I think most presses will publish a first collection if they are wowed by the poet, but it seems there are more competitions for pamphlets (Cinnamon, Poetry Business, Pighog) that then publish the winners (Flarestack has a competition and only publishes pamphlets). There has been a big rise in pamphlet publishing and competitions generally. From my reading around, it seems there are more debut-only presses in the US.
Why set up a poetry press?
I’d been thinking about it for a couple of years and was finally moved to when Salt closed its poetry imprint. I felt there were lots of poets not being published who really merited a first collection or pamphlet (if younger/less experienced, etc). I almost felt, as a poet myself, and someone who didn’t have to rely on public funding for the first few books, that I had an obligation to set up a press! Only publishing debuts and pamphlets means I’m launching the poet and then they go for their next collection with someone else. So, I don’t have to commit beyond one book for each poet – I think it will leave me free to publish more people in the long run.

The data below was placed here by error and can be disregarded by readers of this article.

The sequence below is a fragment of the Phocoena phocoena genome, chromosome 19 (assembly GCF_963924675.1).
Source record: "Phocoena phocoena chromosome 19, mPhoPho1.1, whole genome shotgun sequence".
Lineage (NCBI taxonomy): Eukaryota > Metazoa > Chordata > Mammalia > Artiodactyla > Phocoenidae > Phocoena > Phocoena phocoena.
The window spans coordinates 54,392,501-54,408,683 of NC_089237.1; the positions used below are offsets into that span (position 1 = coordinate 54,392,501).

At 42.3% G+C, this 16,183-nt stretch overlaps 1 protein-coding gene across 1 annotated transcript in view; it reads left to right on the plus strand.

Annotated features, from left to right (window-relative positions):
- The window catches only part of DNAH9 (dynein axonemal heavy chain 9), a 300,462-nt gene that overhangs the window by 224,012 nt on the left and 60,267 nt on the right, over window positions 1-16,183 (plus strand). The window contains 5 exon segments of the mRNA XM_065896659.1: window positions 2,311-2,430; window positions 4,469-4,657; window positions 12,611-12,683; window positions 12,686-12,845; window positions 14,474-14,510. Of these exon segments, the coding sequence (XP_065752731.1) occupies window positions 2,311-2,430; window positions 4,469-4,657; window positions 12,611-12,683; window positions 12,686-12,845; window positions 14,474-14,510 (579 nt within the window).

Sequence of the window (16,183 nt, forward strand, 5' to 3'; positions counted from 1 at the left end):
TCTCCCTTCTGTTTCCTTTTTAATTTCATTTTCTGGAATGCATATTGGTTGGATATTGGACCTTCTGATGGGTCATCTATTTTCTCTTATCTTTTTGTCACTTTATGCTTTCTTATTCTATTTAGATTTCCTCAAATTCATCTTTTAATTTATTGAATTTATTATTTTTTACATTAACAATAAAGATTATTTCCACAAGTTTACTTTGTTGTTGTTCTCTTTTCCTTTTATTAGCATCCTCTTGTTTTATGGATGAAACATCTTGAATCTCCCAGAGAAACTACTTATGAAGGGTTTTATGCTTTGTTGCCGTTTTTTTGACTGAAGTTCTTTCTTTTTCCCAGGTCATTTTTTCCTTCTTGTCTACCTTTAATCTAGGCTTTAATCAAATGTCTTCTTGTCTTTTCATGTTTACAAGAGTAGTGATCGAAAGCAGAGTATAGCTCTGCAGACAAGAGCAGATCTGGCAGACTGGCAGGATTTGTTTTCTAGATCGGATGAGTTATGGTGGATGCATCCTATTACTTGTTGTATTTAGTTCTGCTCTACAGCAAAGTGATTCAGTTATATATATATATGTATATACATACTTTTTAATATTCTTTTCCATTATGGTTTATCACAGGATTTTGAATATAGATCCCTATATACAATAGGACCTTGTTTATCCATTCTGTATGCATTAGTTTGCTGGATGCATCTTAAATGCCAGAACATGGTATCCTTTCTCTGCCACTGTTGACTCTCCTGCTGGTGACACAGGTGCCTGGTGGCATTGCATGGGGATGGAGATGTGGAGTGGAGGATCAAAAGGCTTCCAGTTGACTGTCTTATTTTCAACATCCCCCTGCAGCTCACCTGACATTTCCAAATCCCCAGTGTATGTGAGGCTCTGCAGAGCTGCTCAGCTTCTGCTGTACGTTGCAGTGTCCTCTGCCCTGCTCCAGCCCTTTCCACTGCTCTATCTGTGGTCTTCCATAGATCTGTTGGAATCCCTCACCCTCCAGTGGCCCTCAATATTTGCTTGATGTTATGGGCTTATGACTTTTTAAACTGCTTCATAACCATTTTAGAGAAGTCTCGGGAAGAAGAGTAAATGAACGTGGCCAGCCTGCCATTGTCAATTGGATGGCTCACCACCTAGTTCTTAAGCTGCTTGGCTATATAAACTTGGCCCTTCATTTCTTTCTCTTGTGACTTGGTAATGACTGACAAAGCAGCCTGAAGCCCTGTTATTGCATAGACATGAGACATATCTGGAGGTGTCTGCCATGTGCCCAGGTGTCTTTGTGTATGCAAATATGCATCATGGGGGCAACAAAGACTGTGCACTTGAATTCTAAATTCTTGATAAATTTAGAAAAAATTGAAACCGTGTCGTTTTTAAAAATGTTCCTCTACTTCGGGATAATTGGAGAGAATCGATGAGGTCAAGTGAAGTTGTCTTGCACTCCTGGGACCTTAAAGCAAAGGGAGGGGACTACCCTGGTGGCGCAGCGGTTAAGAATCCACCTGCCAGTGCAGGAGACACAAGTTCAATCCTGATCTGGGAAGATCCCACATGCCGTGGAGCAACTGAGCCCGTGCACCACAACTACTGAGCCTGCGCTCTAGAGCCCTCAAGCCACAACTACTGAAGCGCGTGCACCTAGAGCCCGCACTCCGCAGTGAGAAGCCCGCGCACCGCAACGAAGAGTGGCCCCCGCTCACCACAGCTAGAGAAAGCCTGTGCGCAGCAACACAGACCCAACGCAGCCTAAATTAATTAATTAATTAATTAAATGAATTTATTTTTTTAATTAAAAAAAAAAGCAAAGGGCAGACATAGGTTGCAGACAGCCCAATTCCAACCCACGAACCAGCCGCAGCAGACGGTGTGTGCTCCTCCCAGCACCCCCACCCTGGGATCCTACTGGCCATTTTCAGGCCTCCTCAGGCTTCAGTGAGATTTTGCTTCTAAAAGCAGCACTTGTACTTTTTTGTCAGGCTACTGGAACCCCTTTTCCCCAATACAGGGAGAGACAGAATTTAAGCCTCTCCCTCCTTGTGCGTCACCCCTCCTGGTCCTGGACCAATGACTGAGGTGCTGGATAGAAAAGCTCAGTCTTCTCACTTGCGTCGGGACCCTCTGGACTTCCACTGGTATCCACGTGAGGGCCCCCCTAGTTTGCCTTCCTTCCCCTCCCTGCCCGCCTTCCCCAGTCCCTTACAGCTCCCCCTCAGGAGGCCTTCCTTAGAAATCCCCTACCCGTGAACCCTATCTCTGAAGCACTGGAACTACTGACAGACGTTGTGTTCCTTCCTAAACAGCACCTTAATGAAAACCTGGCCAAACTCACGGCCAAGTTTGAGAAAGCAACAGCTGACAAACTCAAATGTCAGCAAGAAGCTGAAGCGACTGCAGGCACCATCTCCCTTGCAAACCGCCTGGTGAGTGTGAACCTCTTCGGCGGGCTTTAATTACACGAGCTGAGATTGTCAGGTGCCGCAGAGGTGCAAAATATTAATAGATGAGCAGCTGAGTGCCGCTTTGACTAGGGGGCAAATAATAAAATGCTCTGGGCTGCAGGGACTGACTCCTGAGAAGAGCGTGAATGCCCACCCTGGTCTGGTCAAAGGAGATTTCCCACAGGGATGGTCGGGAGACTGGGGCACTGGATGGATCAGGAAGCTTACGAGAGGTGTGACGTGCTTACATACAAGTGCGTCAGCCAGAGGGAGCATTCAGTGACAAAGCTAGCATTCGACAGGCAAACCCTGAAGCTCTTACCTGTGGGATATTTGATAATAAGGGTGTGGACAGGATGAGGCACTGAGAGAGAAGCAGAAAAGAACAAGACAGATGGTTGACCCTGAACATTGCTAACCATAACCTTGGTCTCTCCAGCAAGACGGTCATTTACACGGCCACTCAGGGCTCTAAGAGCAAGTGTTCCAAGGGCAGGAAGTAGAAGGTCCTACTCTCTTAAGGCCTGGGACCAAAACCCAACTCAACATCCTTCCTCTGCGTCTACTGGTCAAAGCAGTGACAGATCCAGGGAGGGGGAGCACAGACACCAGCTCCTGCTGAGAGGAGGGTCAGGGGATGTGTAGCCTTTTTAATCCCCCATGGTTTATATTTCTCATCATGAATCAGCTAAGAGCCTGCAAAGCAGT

Yes, the submission guidelines state that you have to have a track record of print publication in some of the better known journals. Shortlisted or prize-winning poetry is also a bonus. I’m not so keen on only online publishing because so few are respected editorially. I’ve seen dreadful typos, etc. online.
The publication track record shows that you are able to polish your work to a certain level and that you’re not a beginner. I’m not in a position to mentor anyone – though I think that’s a great route for beginners if they can afford it and have the time.
What are you looking for in a submission?
I want to be surprised by unusual, fantastic, imaginative use of language. Beginner-poet giveaways are clichés that haven’t been edited out and line endings that have no meaning. Sometimes subject matter might initially put me off, but the writing will redeem it. I believe that nothing is off limits as a topic for poetry – it just depends how you write it. If I like someone’s submission I will find myself thinking about it all the time. Sometimes I’ll read something and the proverbial hairs go up on the back of my neck. With both Sarah Sibley and Jill Munro’s work I was surprised, amused and kept thinking about their imagery and ideas.
What kind of writing interests and surprises you?
I am often surprised by good writing on subjects that don’t interest me. I know it’s possible to write good poetry about anything, but rarely do I find poetry about professional sports, young love, dreams or menstruation interesting. I know lots of people write about these things and if the writing is good, I’m interested! I like to be proven wrong. The kind of poets I’m interested in and can read again and again are Elizabeth Bishop, Frank O’Hara, Lowell, Heaney, Michael Donaghy, Carol Ann Duffy, to name a few.
Many thanks for your time Jennifer.